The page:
The elation Tom Bosworth felt as he crossed the line in Doha to record a personal-best seventh-place finish in the 20km walk at the World Athletics Championships was not just a reward for two years of hard work. It was also recognition of a huge achievement in the face of incredible adversity.
Less than 12 months previously, a period of depression had led to him considering taking his own life. But with the help of friends, family and professionals, he was able to return to 100 percent in time to not just compete in Qatar, but also improve on his previous best.
“I don’t think I am inspiring,” he insisted to The Sportsman upon his return to the UK. “I just hope I can be a bit of light at the end of a dark tunnel for some, or a way of recognising that no one is alone in this.
“I owe so many people so much for this last year, and to carry on has been so difficult. I hope I can reward them all in my performance and by living happy and healthy. It’s all I wish for anyone.”
Bosworth’s story is surely a model for anybody having a troubled time, and he adds that the best advice to anyone in a similar position is to simply reach out:
“Don’t try and stay strong, don’t try and deal with it on your own. Sometimes reaching out to anyone, not even someone that close to you, can set the ball rolling. It will take time too. Setbacks happen in life, it’s nothing personal. Just realise you’re no burden. There are always people there for you.”
The 29-year-old’s achievement came not just against the background of his own health issues but also amidst well-documented troubles in Doha, with climatic conditions and the lack of crowds at the large majority of events having caused widespread consternation.
Bosworth admits that the lack of interest amongst the locals was a source of huge disappointment.
“I’m not sure the city of Doha even knew the World Championships were on. It was a real shame,” Bosworth explains. “I got more questions about the competition on the train on the way home than I did by locals I met in the week I was in Doha. I hope Eugene 2021 will relive the sort of athletics celebration that London 2017 was.”
The difficult temperatures made life tough for athletes during the events, with many disciplines - including Bosworth’s 20km walk - being rescheduled to unsociable times of the day to make competing more comfortable.
However, the women’s marathon - run at midnight - was notable for the withdrawal of 28 of the 68 competitors due to heat-related issues. And Bosworth explains that there was no level of training and preparation which could have sufficiently prepared anyone to perform at the best.
“If you thought by turning up a few days later, no matter how fit you are, was going to do the trick, you were in for a shock,” says the 29-year-old. “Our midnight race ended up 32°C, but the biggest problem was the near 80% humidity which just continued to rise. We prepared for many hours over the previous year in these conditions in heat chambers at Leeds Beckett University but even then it still didn’t replicate the true strain on the body.
“It was shocking to see [people collapse] in all road races. Plenty didn’t finish and it was tough to see your friends in such a bad state. Dane Bird-Smith, the Australian, looked like a zombie after the race. We are used to the struggles in long road races, but this was such an extreme. I’m just glad to know everyone made it out safely and it demonstrated how well prepared for the Tokyo Olympics everyone will need to be.”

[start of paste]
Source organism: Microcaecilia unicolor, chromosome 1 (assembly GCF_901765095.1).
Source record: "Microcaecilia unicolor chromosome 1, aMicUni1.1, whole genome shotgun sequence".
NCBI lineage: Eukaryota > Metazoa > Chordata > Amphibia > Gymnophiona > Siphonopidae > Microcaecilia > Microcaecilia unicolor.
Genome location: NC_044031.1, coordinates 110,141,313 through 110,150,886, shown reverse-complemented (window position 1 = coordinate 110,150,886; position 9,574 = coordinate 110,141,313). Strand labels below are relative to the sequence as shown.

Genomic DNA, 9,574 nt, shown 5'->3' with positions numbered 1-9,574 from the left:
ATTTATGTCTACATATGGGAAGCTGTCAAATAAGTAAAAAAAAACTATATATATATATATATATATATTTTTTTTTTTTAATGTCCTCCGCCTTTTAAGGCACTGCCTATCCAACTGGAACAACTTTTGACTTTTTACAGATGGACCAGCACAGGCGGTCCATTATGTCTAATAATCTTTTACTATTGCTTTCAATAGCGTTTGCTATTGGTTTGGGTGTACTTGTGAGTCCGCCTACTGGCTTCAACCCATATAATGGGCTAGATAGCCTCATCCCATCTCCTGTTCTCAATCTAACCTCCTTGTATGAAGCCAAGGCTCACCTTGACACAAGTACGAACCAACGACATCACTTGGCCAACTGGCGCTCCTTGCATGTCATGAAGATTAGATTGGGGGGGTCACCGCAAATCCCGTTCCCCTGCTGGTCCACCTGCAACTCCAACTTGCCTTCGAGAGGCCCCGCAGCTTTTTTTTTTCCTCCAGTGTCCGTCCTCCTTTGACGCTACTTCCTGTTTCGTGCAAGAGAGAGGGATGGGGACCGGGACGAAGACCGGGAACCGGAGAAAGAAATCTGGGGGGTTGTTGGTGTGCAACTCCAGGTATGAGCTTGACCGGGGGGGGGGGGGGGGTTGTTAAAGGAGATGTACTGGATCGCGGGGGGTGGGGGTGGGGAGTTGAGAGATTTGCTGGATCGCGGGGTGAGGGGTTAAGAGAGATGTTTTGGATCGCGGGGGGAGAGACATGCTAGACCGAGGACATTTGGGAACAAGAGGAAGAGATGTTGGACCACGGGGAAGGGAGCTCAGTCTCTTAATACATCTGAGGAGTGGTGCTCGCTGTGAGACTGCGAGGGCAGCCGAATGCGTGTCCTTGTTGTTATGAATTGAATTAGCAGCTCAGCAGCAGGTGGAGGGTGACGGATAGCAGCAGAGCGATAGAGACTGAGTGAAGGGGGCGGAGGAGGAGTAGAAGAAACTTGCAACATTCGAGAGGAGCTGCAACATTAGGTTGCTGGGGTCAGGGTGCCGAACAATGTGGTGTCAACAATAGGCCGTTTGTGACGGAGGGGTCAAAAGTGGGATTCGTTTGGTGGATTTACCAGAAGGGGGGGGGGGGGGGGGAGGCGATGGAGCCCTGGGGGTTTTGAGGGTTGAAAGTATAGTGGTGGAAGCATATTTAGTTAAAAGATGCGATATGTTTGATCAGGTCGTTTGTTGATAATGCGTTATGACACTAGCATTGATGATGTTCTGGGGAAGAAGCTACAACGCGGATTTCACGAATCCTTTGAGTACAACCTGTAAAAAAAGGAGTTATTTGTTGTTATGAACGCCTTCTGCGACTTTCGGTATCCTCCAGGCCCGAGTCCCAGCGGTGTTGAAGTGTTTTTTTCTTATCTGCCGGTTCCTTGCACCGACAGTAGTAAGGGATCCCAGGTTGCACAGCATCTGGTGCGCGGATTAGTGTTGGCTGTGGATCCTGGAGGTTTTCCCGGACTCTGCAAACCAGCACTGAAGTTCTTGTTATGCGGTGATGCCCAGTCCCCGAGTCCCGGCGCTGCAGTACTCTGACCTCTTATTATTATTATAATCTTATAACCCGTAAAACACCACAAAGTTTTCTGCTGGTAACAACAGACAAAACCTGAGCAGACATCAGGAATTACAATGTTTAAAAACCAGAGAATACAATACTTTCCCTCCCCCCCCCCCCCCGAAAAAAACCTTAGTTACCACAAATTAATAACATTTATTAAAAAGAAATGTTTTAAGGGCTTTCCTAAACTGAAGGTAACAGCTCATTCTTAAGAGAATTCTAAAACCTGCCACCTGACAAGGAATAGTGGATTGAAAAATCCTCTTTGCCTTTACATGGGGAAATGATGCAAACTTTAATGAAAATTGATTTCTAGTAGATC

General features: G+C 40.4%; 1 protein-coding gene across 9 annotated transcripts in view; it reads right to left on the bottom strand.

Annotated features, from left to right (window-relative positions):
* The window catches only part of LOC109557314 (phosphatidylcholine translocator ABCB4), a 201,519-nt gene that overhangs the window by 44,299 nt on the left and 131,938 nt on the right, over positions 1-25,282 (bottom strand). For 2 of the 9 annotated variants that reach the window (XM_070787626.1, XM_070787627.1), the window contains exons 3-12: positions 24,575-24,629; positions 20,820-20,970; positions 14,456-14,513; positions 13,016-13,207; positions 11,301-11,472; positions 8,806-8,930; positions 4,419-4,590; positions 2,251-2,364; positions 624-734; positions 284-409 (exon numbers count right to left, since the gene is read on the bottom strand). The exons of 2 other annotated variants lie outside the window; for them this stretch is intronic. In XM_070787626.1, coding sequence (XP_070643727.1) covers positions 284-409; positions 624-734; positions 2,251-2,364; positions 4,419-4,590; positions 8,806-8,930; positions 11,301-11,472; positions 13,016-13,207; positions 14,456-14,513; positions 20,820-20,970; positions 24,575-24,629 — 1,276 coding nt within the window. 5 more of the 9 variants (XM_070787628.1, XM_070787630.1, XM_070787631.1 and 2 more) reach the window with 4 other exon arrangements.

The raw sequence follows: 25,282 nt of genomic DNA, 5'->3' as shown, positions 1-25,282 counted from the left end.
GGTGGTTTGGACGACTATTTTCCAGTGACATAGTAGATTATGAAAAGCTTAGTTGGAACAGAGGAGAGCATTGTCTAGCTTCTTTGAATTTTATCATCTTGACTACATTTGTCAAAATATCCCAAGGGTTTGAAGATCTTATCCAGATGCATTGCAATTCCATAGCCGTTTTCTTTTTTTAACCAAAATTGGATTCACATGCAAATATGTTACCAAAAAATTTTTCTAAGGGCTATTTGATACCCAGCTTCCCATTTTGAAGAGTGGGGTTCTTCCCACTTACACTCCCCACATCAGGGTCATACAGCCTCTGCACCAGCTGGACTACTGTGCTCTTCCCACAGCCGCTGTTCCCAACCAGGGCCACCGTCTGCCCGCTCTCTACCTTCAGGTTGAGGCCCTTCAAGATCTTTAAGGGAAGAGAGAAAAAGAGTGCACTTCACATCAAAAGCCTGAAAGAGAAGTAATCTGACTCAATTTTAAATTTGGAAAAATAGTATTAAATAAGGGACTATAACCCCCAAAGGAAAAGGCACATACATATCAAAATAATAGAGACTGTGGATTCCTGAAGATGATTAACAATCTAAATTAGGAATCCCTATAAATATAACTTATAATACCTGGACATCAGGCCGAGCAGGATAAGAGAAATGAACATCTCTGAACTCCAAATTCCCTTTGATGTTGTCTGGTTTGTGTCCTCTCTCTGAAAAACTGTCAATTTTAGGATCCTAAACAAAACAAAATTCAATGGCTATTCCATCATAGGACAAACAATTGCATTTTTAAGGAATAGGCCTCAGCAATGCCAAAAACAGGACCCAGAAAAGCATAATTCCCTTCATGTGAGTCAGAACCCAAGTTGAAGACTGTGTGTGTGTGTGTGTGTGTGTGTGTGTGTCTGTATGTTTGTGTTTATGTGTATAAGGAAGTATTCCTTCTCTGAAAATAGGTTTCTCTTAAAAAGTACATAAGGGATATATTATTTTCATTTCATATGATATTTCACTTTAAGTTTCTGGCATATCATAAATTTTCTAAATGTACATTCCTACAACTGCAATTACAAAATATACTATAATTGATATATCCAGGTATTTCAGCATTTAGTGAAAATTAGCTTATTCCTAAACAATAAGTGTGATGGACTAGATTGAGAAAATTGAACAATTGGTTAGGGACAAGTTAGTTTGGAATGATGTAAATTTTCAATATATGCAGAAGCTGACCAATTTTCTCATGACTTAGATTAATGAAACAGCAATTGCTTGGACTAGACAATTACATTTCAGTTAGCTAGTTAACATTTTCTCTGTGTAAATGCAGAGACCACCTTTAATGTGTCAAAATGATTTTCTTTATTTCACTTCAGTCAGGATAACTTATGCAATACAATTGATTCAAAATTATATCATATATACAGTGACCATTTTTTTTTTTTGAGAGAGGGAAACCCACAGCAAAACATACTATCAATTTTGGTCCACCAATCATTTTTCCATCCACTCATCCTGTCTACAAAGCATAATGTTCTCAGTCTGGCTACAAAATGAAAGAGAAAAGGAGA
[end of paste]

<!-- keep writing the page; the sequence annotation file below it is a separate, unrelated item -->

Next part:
Bosworth put in a fantastic performance in those testing conditions to record a seventh-place finish, the first time he has ever managed a top-eight finish at the World Championships. But he adds that he faced several challenges out in Qatar:
“We had nothing to do all day until training, it was too hot to go out and have a look about as I didn’t want to risk dehydrating or tiring myself out in the days before. It was a true mental battle to stay calm and relaxed.
“The British team hotel was a fantastic set up, with good food, good facilities. But the security was a bit strange, it was almost as if anyone could enter the hotel as long as they went through the airport-like security. But apart from that, I enjoyed every moment.”
The Middle-Eastern country will also host the World Cup in 2022, although Bosworth is less than convinced that tournament can be a runaway triumph following his experience:
“The tournament can be a success as long as the fans turn up, which I hope they will. However, I can see there being a lot of unwell fans due to the heat. It should be a bit cooler in the winter months but still I can’t imagine it being that much of a celebration of football.”
Despite the testing environment, Bosworth was delighted with his performance and is now looking ahead to next year’s Tokyo Olympics.
“I am over the moon. I always aim for the podium nowadays, but with so many distractions and injuries to overcome, as well as a stomach issue two weeks before, I am so pleased to finish seventh in the world,” he explains. “I can take reassurance in that what we are doing for Tokyo Olympics is working.
“There is no one aim for Tokyo, it’s more to ensure I enjoy my training, enjoy racing and am happy at home. If that all comes together then I’ve got nothing to worry about and the outcome at the Olympics will be me racing to the best of my ability... but a medal would be nice.”
It would be more than nice. It would be fair reward for a competitor of immense drive and courage, who has dealt with the lowest of lows to show others that what might feel impossible can still be achievable.